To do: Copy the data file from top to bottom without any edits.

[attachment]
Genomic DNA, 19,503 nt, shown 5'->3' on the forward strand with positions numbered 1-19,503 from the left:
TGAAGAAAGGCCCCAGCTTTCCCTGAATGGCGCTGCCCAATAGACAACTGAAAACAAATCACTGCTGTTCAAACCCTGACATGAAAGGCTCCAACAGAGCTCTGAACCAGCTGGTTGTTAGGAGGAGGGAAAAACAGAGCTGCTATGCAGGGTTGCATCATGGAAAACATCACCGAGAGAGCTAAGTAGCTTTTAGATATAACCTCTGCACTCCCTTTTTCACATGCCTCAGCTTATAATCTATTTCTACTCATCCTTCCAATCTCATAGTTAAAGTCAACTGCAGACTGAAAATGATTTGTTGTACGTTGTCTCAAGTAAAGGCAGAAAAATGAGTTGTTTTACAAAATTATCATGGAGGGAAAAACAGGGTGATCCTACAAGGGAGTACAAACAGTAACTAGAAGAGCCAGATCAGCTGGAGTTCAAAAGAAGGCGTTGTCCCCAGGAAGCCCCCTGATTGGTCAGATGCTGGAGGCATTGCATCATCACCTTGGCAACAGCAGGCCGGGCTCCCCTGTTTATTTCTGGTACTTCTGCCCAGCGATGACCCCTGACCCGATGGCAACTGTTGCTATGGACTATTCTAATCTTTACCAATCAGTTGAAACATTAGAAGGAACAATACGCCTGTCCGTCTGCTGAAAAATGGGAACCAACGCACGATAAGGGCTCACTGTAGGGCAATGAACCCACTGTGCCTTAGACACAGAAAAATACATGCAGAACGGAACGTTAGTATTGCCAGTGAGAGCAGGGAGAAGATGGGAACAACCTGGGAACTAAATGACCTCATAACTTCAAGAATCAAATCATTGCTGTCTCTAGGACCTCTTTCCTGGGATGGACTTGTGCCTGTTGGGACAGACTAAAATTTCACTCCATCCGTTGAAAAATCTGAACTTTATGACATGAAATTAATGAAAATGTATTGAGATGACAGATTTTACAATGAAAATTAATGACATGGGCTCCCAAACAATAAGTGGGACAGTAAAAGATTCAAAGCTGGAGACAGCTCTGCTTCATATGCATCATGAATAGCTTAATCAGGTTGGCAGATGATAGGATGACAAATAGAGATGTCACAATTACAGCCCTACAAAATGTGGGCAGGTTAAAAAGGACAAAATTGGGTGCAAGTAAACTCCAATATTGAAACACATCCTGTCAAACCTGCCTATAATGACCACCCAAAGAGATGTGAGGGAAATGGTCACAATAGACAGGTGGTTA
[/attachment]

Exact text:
Genomic DNA, 19,503 nt, shown 5'->3' on the forward strand with positions numbered 1-19,503 from the left:
TGAAGAAAGGCCCCAGCTTTCCCTGAATGGCGCTGCCCAATAGACAACTGAAAACAAATCACTGCTGTTCAAACCCTGACATGAAAGGCTCCAACAGAGCTCTGAACCAGCTGGTTGTTAGGAGGAGGGAAAAACAGAGCTGCTATGCAGGGTTGCATCATGGAAAACATCACCGAGAGAGCTAAGTAGCTTTTAGATATAACCTCTGCACTCCCTTTTTCACATGCCTCAGCTTATAATCTATTTCTACTCATCCTTCCAATCTCATAGTTAAAGTCAACTGCAGACTGAAAATGATTTGTTGTACGTTGTCTCAAGTAAAGGCAGAAAAATGAGTTGTTTTACAAAATTATCATGGAGGGAAAAACAGGGTGATCCTACAAGGGAGTACAAACAGTAACTAGAAGAGCCAGATCAGCTGGAGTTCAAAAGAAGGCGTTGTCCCCAGGAAGCCCCCTGATTGGTCAGATGCTGGAGGCATTGCATCATCACCTTGGCAACAGCAGGCCGGGCTCCCCTGTTTATTTCTGGTACTTCTGCCCAGCGATGACCCCTGACCCGATGGCAACTGTTGCTATGGACTATTCTAATCTTTACCAATCAGTTGAAACATTAGAAGGAACAATACGCCTGTCCGTCTGCTGAAAAATGGGAACCAACGCACGATAAGGGCTCACTGTAGGGCAATGAACCCACTGTGCCTTAGACACAGAAAAATACATGCAGAACGGAACGTTAGTATTGCCAGTGAGAGCAGGGAGAAGATGGGAACAACCTGGGAACTAAATGACCTCATAACTTCAAGAATCAAATCATTGCTGTCTCTAGGACCTCTTTCCTGGGATGGACTTGTGCCTGTTGGGACAGACTAAAATTTCACTCCATCCGTTGAAAAATCTGAACTTTATGACATGAAATTAATGAAAATGTATTGAGATGACAGATTTTACAATGAAAATTAATGACATGGGCTCCCAAACAATAAGTGGGACAGTAAAAGATTCAAAGCTGGAGACAGCTCTGCTTCATATGCATCATGAATAGCTTAATCAGGTTGGCAGATGATAGGATGACAAATAGAGATGTCACAATTACAGCCCTACAAAATGTGGGCAGGTTAAAAAGGACAAAATTGGGTGCAAGTAAACTCCAATATTGAAACACATCCTGTCAAACCTGCCTATAATGACCACCCAAAGAGATGTGAGGGAAATGGTCACAATAGACAGGTGGTTA